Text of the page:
WHOEVER occupied Rožňava’s most dominant building – its watchtower – became lord of the entire town. Between 1938 and 1945, the southern part of Slovakia was in Hungarian hands and Rožňava found itself within the occupied territory.
The Hungarian state symbol, part of which had – until 1918 – been used across all of Slovakia, was placed on the watchtower.
Above that state symbol the sign “Magyarok” (Hungarians) appeared on a wooden gallery. This step signalled that Hungary had not resigned itself to the loss of what was once called Upper Hungary, i.e. Slovakia.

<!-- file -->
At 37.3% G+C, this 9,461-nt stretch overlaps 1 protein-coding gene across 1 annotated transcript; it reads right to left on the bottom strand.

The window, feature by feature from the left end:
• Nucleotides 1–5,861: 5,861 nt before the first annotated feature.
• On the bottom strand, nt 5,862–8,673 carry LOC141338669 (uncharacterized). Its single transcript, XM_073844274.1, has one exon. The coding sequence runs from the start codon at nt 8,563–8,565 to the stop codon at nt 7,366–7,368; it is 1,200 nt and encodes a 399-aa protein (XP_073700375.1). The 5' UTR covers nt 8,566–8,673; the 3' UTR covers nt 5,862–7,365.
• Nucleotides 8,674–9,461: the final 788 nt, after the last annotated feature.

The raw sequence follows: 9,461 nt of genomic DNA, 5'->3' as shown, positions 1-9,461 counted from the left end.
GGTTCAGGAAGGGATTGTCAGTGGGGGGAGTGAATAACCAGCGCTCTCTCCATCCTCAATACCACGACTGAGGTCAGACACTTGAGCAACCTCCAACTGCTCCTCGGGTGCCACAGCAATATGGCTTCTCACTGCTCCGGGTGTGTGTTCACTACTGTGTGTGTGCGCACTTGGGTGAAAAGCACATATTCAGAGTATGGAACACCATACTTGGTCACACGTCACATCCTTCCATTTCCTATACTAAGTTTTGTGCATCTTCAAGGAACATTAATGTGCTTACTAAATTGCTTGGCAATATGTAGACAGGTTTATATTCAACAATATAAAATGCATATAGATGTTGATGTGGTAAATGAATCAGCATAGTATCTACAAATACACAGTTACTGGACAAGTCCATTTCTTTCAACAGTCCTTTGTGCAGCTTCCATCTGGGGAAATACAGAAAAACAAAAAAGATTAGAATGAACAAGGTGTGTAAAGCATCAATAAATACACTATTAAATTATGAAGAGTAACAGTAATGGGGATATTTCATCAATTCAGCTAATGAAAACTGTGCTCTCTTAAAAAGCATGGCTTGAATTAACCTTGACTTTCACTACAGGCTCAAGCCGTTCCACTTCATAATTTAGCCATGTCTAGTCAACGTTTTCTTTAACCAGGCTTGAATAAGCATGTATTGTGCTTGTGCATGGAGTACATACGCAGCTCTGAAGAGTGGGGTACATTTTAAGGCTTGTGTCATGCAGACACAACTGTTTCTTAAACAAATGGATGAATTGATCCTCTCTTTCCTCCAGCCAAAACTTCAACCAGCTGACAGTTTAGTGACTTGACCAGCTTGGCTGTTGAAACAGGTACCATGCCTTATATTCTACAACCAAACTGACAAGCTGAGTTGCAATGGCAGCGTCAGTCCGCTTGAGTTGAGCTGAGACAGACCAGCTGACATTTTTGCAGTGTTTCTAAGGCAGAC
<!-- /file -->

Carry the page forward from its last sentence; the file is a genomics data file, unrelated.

The late-Renaissance tower was built in the centre of the Gemer region between 1643 and 1654, when the town belonged to Greater Hungary but Ottoman raiders were trying to capture it. The tower, which is almost 37 metres tall, still retains a souvenir commemorating this era – an Ottoman cannonball firmly deposited in its wall.
Today, in more peaceful times, Rožňava’s watchtower is used as an observation deck. This postcard dates back to World War II.
11. Oct 2010 at 0:00 | By Branislav Chovan